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Scand J Rheumatol. 2007 Sep-Oct;36(5):373-7.

Cysteine and serine proteases of synovial tissue in rheumatoid arthritis and osteoarthritis.

Author information

1
Department of Rheumatology, Roger Salengro Hospital, Lille, France. e.solau@wanadoo.fr

Abstract

OBJECTIVE:

To compare the activities of cathepsin B (EC 3.4.22.1) and L (EC 3.4.22.15), calpain (EC 3.4.22.17), and dipeptidyl peptidase (EC 3.4.14.5 or DPP IV or CD26) in synovial membrane from patients with rheumatoid arthritis (RA), osteoarthritis (OA), and post-traumatic joint injury (PT).

METHODS:

Forty RA patients were divided into two groups on the basis of surgical procedure: the RAs group comprised 18 patients requiring surgical synovectomy; the RAr group comprised 22 patients requiring a total joint replacement or arthrodesis. A third group (the OA group) comprised 19 OA patients while six patients with post-traumatic joint injury were included in the fourth group (the PT group). Cathepsin and calpain activity was assessed using a Cobas Fara II centrifugal analyser. DPP IV activity was determined kinetically using a fluorogenic substrate.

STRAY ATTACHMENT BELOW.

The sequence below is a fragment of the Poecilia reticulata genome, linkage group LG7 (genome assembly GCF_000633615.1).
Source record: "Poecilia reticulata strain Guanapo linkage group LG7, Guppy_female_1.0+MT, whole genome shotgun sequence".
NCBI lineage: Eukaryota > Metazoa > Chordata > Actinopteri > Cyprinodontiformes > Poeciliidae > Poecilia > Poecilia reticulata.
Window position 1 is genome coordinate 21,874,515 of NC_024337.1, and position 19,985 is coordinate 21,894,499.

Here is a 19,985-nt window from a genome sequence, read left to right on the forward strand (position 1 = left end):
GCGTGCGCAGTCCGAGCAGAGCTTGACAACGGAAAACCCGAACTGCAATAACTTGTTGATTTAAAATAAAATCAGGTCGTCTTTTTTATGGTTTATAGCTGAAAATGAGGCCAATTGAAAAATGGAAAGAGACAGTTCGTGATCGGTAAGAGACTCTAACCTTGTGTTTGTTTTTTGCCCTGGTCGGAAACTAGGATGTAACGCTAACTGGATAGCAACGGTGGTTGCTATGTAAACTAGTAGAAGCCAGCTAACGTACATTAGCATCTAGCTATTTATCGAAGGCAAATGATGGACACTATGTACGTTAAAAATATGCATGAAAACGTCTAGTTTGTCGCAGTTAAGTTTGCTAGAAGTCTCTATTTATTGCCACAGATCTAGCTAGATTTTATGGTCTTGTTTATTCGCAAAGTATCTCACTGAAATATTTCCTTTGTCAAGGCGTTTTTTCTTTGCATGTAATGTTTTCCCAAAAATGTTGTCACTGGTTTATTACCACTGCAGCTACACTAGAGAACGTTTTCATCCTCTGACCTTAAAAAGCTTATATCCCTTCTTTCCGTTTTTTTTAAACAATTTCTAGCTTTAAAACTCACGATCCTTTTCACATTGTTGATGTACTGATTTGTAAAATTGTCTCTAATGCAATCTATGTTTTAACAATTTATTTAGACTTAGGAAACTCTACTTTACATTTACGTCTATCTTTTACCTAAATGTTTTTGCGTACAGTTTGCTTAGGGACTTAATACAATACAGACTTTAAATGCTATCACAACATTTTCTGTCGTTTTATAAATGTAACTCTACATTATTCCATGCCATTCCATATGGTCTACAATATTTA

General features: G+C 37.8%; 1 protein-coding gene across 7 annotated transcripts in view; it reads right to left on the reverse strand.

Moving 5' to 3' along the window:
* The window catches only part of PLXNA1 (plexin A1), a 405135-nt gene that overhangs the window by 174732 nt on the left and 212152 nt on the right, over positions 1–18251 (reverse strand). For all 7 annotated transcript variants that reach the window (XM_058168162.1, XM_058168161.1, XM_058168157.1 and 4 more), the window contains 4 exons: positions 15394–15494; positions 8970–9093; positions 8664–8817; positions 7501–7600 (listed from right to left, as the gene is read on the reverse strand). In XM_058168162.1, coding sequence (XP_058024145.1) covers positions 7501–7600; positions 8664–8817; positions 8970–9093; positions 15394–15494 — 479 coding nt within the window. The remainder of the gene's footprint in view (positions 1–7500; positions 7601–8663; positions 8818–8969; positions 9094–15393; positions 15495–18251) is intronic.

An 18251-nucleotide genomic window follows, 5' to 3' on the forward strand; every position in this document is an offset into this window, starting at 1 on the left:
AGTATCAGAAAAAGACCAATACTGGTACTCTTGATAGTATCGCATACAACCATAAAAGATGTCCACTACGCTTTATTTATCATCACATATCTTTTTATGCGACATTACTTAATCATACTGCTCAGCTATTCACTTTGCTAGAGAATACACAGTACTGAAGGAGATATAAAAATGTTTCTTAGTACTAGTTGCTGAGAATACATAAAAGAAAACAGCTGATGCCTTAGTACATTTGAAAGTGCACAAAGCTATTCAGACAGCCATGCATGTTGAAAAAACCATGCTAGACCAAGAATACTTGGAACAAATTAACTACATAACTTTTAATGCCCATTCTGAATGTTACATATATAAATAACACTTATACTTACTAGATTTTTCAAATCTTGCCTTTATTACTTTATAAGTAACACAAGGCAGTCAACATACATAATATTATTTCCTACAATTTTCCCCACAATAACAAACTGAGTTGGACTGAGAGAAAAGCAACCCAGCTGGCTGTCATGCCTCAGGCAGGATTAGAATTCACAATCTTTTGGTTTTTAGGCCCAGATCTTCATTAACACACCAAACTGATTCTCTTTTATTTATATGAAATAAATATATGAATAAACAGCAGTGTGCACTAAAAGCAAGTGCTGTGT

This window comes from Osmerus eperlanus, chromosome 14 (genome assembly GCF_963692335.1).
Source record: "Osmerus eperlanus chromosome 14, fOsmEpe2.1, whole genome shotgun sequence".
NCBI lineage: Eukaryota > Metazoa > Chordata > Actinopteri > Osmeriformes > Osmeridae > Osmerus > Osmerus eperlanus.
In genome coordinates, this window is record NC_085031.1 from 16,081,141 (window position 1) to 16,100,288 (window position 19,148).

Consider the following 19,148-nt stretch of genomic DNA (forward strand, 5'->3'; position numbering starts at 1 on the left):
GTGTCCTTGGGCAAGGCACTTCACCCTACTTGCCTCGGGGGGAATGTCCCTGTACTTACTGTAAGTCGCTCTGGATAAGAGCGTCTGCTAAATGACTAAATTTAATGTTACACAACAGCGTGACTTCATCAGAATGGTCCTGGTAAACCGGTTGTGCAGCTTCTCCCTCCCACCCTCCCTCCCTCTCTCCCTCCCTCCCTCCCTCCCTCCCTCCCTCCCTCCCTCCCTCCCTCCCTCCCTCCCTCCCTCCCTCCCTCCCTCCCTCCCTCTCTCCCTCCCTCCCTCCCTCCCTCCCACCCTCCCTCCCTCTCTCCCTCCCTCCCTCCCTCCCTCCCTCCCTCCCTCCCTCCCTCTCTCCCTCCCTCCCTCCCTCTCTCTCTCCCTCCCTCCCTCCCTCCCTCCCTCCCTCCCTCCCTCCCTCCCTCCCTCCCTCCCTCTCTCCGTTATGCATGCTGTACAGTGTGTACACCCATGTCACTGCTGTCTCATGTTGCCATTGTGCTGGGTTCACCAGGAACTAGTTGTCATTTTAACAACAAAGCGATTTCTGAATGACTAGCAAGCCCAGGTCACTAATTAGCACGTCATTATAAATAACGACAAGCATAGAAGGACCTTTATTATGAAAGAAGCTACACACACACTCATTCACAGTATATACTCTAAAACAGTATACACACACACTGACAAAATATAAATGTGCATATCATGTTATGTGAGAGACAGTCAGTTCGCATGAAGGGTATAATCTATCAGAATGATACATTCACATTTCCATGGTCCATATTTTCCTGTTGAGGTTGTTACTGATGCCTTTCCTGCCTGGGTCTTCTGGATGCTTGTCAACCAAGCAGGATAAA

RESULTS:

RAs patients were significantly younger than RAr patients, and the mean duration of RA was shorter in the RAs group than in the RAr group. Cathepsin and calpain activity in synovial membrane was higher in RA and OA patients than in the control group, but no statistical difference was observed between RA and OA. However, cathepsin, calpain, and DPP IV synovial activity was significantly higher in the RAs group than in either the OA or the PT group.

CONCLUSION:

Our results show that proteinase activity tends to be higher in joints with early synovitis in RA, and suggest that these enzymes are not all involved at the same stage of the disease.

PMID:
17963167
DOI:
10.1080/03009740701340172
[Indexed for MEDLINE]
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